NAND also runs cooler, uses less energy, and are virtually silent. Keeping a server room cool is a challenge given they are a room full of spinning metal disks, but NAND memory has no moving parts, and therefore stays much cooler, and uses less energy.
Hard Drives can have severely limited lifespans if they function outside of the manufacturer recommended temperatures, and will see abnormal rates of failure. As NAND memory has improved in quality, speed, and value, businesses are looking to update their server technology with NAND memory that lasts longer, are exponentially faster, and use less energy than standard HDDs.
The relatively slow SATA speeds of NAND drives have had a negative effect on the adoption of NAND. However, new NVME technology allows drives that communicate through PCI-E, allow for adequately faster speeds. Enterprise servers are often slow to upgrade their components as trends in technology can move quickly and will wait for a new technology to mature before choosing to make the move to upgrade their systems to something like NAND. Data, and the need to store it, is growing rapidly. Hard drive technology is still cheaper on a per-gigabyte basis, but the energy and cost to cool are still greater.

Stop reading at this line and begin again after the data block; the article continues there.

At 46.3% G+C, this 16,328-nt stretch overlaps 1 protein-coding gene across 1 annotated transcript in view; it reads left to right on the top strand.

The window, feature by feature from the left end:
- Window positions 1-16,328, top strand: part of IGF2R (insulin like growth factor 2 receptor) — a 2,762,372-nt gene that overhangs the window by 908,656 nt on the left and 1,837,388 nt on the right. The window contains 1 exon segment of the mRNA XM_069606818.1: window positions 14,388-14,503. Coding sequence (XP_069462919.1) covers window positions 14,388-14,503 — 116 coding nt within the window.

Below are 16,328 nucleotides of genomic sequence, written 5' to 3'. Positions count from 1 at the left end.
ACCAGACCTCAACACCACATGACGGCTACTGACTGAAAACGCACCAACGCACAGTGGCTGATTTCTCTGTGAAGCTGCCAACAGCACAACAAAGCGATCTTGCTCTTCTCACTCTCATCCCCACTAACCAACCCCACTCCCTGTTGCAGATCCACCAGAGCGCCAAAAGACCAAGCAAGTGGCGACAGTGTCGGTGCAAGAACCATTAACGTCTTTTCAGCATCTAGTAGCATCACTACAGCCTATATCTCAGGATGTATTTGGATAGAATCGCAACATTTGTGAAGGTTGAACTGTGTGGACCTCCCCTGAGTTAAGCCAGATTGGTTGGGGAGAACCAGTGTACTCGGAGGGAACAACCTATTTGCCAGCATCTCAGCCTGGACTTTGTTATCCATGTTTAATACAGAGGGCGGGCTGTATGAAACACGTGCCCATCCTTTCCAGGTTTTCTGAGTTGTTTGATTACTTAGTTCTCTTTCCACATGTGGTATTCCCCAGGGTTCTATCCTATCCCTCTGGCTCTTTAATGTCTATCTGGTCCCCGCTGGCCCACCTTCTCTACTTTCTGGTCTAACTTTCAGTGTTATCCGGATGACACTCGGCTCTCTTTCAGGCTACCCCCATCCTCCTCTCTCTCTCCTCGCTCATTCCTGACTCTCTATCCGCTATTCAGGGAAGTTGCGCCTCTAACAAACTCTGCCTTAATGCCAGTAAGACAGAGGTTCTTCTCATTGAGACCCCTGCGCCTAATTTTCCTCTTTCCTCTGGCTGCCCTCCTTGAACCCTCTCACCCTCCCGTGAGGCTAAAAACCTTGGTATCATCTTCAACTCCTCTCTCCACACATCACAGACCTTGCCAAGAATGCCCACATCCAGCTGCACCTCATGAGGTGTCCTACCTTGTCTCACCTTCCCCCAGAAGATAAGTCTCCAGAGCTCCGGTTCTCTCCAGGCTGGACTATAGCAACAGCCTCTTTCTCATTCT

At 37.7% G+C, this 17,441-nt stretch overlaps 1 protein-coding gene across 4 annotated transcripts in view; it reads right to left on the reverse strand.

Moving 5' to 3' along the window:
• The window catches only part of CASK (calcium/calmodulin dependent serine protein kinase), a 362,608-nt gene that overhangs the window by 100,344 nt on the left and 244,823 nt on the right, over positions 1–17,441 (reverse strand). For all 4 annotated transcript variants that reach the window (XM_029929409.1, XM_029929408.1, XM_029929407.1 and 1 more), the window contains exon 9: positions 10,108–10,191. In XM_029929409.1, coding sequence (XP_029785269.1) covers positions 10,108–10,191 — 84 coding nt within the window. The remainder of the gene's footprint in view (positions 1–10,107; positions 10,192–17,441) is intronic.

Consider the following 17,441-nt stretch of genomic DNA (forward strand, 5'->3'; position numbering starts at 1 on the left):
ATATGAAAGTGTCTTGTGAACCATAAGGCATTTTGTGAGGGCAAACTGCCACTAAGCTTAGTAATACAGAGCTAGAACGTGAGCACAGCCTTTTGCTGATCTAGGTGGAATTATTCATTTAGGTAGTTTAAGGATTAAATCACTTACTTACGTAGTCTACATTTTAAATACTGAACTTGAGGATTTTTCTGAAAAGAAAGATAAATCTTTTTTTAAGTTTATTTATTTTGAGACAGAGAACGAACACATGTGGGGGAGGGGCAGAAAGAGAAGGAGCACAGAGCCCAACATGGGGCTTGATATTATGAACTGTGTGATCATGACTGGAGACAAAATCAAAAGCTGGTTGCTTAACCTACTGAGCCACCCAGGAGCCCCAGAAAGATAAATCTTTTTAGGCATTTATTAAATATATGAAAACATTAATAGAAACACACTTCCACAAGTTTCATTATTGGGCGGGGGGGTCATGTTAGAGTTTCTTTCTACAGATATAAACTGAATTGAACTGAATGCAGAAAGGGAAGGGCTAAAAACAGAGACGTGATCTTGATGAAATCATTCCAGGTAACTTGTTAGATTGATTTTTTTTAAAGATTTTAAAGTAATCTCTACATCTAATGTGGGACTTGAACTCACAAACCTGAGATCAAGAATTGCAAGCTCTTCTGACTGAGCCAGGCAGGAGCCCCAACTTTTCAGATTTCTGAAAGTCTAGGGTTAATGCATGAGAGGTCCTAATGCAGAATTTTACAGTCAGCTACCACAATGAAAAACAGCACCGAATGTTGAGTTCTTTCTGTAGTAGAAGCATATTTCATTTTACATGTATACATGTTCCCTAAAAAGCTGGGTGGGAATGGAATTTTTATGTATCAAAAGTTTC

Memory Market Trends in Consumer and Enterprise (2013-2020)
(Semiconductor Industry Trends)
Market adoption of NAND in consumer and enterprise devices is still surprisingly low at just 9% of the total memory market. While HDDs still serve a purpose for storage that isn't speed dependent, SSDs will continue to eat into the market share at a rapid pace. There is such a pent-up demand for companies to transition to faster NAND memory, that the supply side of the market hasn't caught up until late this year.